A German court has sentenced the leader of Hells Angels Berlin charter to life in prison over an apparent revenge killing. Under his orders, a group of bikers stormed a local bookmaker’s shop to kill one of his rivals.
Eight members of Hells Angels’ Berlin charter, including the group’s leader Kadir P., were sentenced to life in prison by a Berlin court, German officials announced on Tuesday.
The charter leader was found guilty of putting a kill contract against Tahrir Ö, with whom he was in a long-running conflict. In early 2014, a group of 13 Hells Angels stormed a Berlin bookmaker’s shop, with one of them opening fire and hitting Tahrir Ö. with six bullets.
The 26-year-old died at the scene.
Some of the participants wore masks, surveillance video footage from the building showed.
Biggest ever biker-related trial
The Berlin court sentenced the 35-year-old Kadir P. to life in prison for incitement to murder, and seven other members of the group received the same sentence for taking part in the attack. One other attacker was handed a shortened prison sentence of 12 years, after he cooperated with investigators.
Judge Thomas Gross described Kadir P. as “anti-social” and aggressive.
“Nothing would happen without him,” he said.
Prosecutors also claimed one other defendant was involved in the murder, but failed to prove the link. He was sentenced for possessing an illegal weapon to one year and ten months in prison.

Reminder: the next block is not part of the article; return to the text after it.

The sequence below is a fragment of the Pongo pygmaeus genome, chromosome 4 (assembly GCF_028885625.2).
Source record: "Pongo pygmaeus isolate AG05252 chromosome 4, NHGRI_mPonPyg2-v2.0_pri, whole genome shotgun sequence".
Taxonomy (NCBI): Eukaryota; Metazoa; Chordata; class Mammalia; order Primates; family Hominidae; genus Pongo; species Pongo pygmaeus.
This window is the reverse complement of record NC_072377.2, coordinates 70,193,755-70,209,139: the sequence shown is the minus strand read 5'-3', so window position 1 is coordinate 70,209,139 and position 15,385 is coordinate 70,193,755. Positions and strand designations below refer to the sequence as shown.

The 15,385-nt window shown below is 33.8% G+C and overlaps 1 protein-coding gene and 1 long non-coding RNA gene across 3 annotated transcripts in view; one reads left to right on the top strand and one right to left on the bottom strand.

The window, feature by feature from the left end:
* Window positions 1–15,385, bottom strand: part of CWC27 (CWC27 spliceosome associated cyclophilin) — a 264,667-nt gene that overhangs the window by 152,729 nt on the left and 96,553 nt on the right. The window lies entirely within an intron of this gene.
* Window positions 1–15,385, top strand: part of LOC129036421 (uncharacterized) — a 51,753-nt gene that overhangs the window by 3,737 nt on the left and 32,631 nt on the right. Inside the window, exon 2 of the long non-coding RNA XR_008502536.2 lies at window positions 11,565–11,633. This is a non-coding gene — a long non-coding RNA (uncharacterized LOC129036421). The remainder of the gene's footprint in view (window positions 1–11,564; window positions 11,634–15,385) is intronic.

Tuesday’s sentence brings an end to the biggest-ever trial involving biker gangs in Germany’s history.
Police officers suspected of negligence
Separately, German authorities launched an investigation against three police employees for allegedly failing to prevent the murder. The officer are suspected of knowing about plans to kill Tahrir Ö. Months before the attack, and learning about the specific contract just five days before the kill, but failing to take steps to protect him. The investigation over the alleged “state misconduct” has not yet been completed.
The US biker organization Hells Angels first reached Germany in the 1970s. In recent years, police have repeatedly clashed with the members of the group, which authorities claim often operates as a cover for criminal activity. Earlier this year, a court in Leipzig sentenced four Hells Angels’ members over murder, and another murder trial is underway in Cologne.
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